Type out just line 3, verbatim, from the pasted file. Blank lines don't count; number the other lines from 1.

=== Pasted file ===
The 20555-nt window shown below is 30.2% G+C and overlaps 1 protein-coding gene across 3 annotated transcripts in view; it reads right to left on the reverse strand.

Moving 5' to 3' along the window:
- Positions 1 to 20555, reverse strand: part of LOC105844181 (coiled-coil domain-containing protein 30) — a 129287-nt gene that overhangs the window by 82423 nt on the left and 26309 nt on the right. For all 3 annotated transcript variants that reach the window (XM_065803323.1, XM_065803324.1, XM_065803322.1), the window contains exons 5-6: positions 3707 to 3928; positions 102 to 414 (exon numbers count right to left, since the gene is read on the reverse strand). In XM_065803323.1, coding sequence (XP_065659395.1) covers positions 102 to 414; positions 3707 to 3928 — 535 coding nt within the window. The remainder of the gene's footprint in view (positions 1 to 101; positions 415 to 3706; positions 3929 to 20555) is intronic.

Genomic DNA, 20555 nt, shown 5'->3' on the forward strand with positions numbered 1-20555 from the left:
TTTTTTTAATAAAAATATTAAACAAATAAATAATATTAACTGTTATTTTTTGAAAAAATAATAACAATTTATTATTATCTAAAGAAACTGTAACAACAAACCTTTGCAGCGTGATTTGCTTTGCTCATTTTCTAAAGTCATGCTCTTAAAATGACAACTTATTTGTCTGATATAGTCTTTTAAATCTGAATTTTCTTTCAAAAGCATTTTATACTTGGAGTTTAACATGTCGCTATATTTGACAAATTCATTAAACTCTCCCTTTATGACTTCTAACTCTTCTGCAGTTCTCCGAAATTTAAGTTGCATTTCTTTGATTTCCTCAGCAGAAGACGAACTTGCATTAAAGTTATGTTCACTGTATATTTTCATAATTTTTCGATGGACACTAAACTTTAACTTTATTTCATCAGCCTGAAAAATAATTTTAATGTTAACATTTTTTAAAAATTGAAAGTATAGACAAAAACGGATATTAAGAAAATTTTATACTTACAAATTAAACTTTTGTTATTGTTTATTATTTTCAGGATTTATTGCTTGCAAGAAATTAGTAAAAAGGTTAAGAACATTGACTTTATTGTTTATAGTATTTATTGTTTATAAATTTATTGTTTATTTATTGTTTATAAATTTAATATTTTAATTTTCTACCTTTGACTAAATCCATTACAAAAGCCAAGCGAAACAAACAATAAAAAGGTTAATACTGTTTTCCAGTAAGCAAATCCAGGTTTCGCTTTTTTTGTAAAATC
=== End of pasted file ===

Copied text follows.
- Positions 1 to 20555, reverse strand: part of LOC105844181 (coiled-coil domain-containing protein 30) — a 129287-nt gene that overhangs the window by 82423 nt on the left and 26309 nt on the right. For all 3 annotated transcript variants that reach the window (XM_065803323.1, XM_065803324.1, XM_065803322.1), the window contains exons 5-6: positions 3707 to 3928; positions 102 to 414 (exon numbers count right to left, since the gene is read on the reverse strand). In XM_065803323.1, coding sequence (XP_065659395.1) covers positions 102 to 414; positions 3707 to 3928 — 535 coding nt within the window. The remainder of the gene's footprint in view (positions 1 to 101; positions 415 to 3706; positions 3929 to 20555) is intronic.